Using Football to teach decision-making?
It sounds weird, sure. But almost every male teen in America watches football (and plenty of adults,) and it’s a good way to hold their interest while you introduce foreign concepts like calculating risks and benefits before you make a decision.
Here’s an example. The “Instructor” can be a group facilitator, or patient educator.
The instructor tells the group: “You’re the coach of an NFL team. There are two minutes left in the game. You have the ball, first down on your own twenty. You’re behind by seven points. You need a touchdown to tie and force overtime.”
(INSTRUCTOR: draw overhead view of football field on board, with your team starting on the twenty-yard line.)
No time outs left — you need to go eighty yards, score a TD. The clock’s ticking. Do you:
a) Try for the long bomb in hopes of getting most or all of it back in a chunk? or
b) Advance with short passes, keeping the drive alive with first downs?
Let’s do a simple risk/benefit analysis of each strategy:
Potential benefits of going for the long bomb? (Instructor: Make list on board of groups’ suggestions.)
Will invariably include:
a) Chance to get the score quickly
b) Don’t have to worry about the clock
And the potential risks associated with the long bomb?
a) You’re less likely to complete the pass
b) Easier to be intercepted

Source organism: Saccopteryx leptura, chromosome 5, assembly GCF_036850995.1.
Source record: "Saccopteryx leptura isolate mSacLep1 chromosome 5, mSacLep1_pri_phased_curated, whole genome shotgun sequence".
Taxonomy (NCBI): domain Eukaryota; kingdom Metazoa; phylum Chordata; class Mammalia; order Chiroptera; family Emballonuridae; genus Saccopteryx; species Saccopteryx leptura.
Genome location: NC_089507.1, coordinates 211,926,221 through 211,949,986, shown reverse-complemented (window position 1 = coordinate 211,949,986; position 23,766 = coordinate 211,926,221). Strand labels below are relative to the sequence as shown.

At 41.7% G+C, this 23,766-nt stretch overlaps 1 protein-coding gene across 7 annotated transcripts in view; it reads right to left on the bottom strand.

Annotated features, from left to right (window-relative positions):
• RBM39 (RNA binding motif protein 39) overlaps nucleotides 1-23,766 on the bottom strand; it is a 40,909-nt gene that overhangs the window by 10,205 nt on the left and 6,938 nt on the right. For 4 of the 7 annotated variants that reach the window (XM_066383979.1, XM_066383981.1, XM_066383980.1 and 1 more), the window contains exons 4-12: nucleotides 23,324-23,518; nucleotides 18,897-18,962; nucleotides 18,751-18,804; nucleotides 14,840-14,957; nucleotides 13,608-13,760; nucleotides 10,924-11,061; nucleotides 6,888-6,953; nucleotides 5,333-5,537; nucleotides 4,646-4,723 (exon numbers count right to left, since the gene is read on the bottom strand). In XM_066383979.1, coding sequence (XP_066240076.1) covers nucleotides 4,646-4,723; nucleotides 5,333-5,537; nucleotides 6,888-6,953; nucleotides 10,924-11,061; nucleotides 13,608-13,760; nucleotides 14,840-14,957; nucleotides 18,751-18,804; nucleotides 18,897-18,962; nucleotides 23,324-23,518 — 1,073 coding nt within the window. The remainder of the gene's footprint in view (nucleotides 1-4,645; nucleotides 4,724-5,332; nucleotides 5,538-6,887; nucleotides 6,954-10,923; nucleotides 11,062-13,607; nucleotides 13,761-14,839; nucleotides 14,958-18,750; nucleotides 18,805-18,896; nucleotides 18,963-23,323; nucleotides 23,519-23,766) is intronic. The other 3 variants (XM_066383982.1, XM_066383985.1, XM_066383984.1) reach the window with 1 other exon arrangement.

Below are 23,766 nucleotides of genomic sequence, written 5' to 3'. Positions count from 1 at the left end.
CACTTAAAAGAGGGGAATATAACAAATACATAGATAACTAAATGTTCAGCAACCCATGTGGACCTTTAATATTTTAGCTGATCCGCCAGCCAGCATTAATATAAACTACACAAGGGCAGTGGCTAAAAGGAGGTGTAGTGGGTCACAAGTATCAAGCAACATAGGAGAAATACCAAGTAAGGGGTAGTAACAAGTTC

c) You could wind up turning the ball over in four downs
d) Score too quickly and the opponent might come back to beat you with a field goal (getting in field goal range is a lot easier than a TD).
Now the benefits associated with the short pass strategy:
a) Easier to complete the throw
b) Risk of interception is lower
C) First downs allow you to control the clock and keep the ball away from the opponent.
And the risks?
a) You might run out of time. It does become more difficult to complete the pass as you get closer to the goal line.
But on balance, the short pass strategy is safer, and most coaches will choose it. Doesn’t mean it always works, of course. Or that the long bomb never succeeds. Still, the shorter pass is the percentage play.
Of course, if you’ve only got fifty seconds, it’s bombs away. Even then, you realize the odds are against your success. But you’re out of options.
The high-percentage strategy takes more practice, more discipline, and more teamwork. Anybody can drop back and throw the bomb. It takes discipline and plenty of practice to execute a series of plays and manage the clock.”
That applies to life in general. Most of the time, the better strategy takes more discipline and patience. But it pays off.
Notice we didn’t consider which approach was more fun or more exciting, since that doesn’t affect the score. The point of the game is to win. You win by knowing the odds and trying to take advantage of them. Even if that means resisting emotional impulses.
Sounds obvious, right? Not to a 15 year old in a juvenile detention center because he stole a car to go joyriding, or got talked into breaking into a neighbor’s house to steal Oxys, or showed up at school with a .38 to threaten some other boy who made fun of him at lunch.
To that kid, it may be a revelation.